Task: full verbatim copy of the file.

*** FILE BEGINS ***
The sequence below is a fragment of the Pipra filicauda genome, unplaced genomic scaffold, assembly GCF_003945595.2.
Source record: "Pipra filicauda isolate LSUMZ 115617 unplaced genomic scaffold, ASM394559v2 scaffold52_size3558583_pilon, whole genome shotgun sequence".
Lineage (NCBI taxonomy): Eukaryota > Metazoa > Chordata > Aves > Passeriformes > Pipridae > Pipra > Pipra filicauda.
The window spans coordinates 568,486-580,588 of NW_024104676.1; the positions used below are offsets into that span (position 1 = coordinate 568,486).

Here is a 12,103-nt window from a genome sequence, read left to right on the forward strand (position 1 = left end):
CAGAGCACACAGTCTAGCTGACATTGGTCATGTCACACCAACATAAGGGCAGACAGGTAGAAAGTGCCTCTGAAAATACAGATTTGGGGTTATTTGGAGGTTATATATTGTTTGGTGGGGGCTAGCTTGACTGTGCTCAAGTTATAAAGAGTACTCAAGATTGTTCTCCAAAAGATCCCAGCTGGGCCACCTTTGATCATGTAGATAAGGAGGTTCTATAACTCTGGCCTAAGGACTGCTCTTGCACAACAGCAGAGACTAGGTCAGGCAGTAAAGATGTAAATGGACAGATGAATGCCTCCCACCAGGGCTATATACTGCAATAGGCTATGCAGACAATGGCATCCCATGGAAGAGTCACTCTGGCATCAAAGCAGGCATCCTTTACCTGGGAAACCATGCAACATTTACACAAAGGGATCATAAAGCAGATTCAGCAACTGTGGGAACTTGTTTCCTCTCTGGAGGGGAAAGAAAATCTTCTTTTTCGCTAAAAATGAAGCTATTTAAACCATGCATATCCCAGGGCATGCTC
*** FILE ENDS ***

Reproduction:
The sequence below is a fragment of the Pipra filicauda genome, unplaced genomic scaffold, assembly GCF_003945595.2.
Source record: "Pipra filicauda isolate LSUMZ 115617 unplaced genomic scaffold, ASM394559v2 scaffold52_size3558583_pilon, whole genome shotgun sequence".
Lineage (NCBI taxonomy): Eukaryota > Metazoa > Chordata > Aves > Passeriformes > Pipridae > Pipra > Pipra filicauda.
The window spans coordinates 568,486-580,588 of NW_024104676.1; the positions used below are offsets into that span (position 1 = coordinate 568,486).

Here is a 12,103-nt window from a genome sequence, read left to right on the forward strand (position 1 = left end):
CAGAGCACACAGTCTAGCTGACATTGGTCATGTCACACCAACATAAGGGCAGACAGGTAGAAAGTGCCTCTGAAAATACAGATTTGGGGTTATTTGGAGGTTATATATTGTTTGGTGGGGGCTAGCTTGACTGTGCTCAAGTTATAAAGAGTACTCAAGATTGTTCTCCAAAAGATCCCAGCTGGGCCACCTTTGATCATGTAGATAAGGAGGTTCTATAACTCTGGCCTAAGGACTGCTCTTGCACAACAGCAGAGACTAGGTCAGGCAGTAAAGATGTAAATGGACAGATGAATGCCTCCCACCAGGGCTATATACTGCAATAGGCTATGCAGACAATGGCATCCCATGGAAGAGTCACTCTGGCATCAAAGCAGGCATCCTTTACCTGGGAAACCATGCAACATTTACACAAAGGGATCATAAAGCAGATTCAGCAACTGTGGGAACTTGTTTCCTCTCTGGAGGGGAAAGAAAATCTTCTTTTTCGCTAAAAATGAAGCTATTTAAACCATGCATATCCCAGGGCATGCTC